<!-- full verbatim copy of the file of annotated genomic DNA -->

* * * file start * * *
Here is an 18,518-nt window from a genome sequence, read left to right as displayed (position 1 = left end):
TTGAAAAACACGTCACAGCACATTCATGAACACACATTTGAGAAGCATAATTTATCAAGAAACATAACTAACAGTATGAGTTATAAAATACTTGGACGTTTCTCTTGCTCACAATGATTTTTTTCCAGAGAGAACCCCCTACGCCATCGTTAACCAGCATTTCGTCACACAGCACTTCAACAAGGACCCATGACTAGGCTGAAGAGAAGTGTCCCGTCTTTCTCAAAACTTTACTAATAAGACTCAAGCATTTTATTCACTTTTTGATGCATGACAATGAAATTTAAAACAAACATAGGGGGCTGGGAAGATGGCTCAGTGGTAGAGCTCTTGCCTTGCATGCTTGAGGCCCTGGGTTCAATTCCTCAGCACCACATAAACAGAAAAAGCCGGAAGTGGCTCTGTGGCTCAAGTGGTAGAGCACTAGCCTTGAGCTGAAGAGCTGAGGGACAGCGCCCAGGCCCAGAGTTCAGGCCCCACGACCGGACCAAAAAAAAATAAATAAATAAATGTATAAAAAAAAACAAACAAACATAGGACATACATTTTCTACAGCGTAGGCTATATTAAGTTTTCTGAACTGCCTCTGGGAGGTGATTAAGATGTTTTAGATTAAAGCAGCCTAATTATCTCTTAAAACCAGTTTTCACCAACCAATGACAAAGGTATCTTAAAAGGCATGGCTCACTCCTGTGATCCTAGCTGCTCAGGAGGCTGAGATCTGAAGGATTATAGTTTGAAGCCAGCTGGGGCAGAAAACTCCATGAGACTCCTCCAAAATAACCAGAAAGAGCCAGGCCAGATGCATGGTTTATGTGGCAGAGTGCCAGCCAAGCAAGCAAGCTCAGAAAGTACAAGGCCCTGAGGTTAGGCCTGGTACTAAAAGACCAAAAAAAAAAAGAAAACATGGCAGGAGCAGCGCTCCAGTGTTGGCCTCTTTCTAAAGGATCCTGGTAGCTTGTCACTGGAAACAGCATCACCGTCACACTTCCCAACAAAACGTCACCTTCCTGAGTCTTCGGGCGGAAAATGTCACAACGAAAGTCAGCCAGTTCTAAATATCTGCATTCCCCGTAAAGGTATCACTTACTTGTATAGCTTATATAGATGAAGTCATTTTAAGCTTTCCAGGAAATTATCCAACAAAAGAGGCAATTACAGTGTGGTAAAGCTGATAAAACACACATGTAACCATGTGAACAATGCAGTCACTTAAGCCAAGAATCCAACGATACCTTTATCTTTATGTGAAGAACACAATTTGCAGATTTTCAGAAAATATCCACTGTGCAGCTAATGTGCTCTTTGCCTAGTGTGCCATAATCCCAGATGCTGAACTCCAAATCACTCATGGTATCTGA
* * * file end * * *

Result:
Here is an 18,518-nt window from a genome sequence, read left to right as displayed (position 1 = left end):
TTGAAAAACACGTCACAGCACATTCATGAACACACATTTGAGAAGCATAATTTATCAAGAAACATAACTAACAGTATGAGTTATAAAATACTTGGACGTTTCTCTTGCTCACAATGATTTTTTTCCAGAGAGAACCCCCTACGCCATCGTTAACCAGCATTTCGTCACACAGCACTTCAACAAGGACCCATGACTAGGCTGAAGAGAAGTGTCCCGTCTTTCTCAAAACTTTACTAATAAGACTCAAGCATTTTATTCACTTTTTGATGCATGACAATGAAATTTAAAACAAACATAGGGGGCTGGGAAGATGGCTCAGTGGTAGAGCTCTTGCCTTGCATGCTTGAGGCCCTGGGTTCAATTCCTCAGCACCACATAAACAGAAAAAGCCGGAAGTGGCTCTGTGGCTCAAGTGGTAGAGCACTAGCCTTGAGCTGAAGAGCTGAGGGACAGCGCCCAGGCCCAGAGTTCAGGCCCCACGACCGGACCAAAAAAAAATAAATAAATAAATGTATAAAAAAAAACAAACAAACATAGGACATACATTTTCTACAGCGTAGGCTATATTAAGTTTTCTGAACTGCCTCTGGGAGGTGATTAAGATGTTTTAGATTAAAGCAGCCTAATTATCTCTTAAAACCAGTTTTCACCAACCAATGACAAAGGTATCTTAAAAGGCATGGCTCACTCCTGTGATCCTAGCTGCTCAGGAGGCTGAGATCTGAAGGATTATAGTTTGAAGCCAGCTGGGGCAGAAAACTCCATGAGACTCCTCCAAAATAACCAGAAAGAGCCAGGCCAGATGCATGGTTTATGTGGCAGAGTGCCAGCCAAGCAAGCAAGCTCAGAAAGTACAAGGCCCTGAGGTTAGGCCTGGTACTAAAAGACCAAAAAAAAAAAGAAAACATGGCAGGAGCAGCGCTCCAGTGTTGGCCTCTTTCTAAAGGATCCTGGTAGCTTGTCACTGGAAACAGCATCACCGTCACACTTCCCAACAAAACGTCACCTTCCTGAGTCTTCGGGCGGAAAATGTCACAACGAAAGTCAGCCAGTTCTAAATATCTGCATTCCCCGTAAAGGTATCACTTACTTGTATAGCTTATATAGATGAAGTCATTTTAAGCTTTCCAGGAAATTATCCAACAAAAGAGGCAATTACAGTGTGGTAAAGCTGATAAAACACACATGTAACCATGTGAACAATGCAGTCACTTAAGCCAAGAATCCAACGATACCTTTATCTTTATGTGAAGAACACAATTTGCAGATTTTCAGAAAATATCCACTGTGCAGCTAATGTGCTCTTTGCCTAGTGTGCCATAATCCCAGATGCTGAACTCCAAATCACTCATGGTATCTGA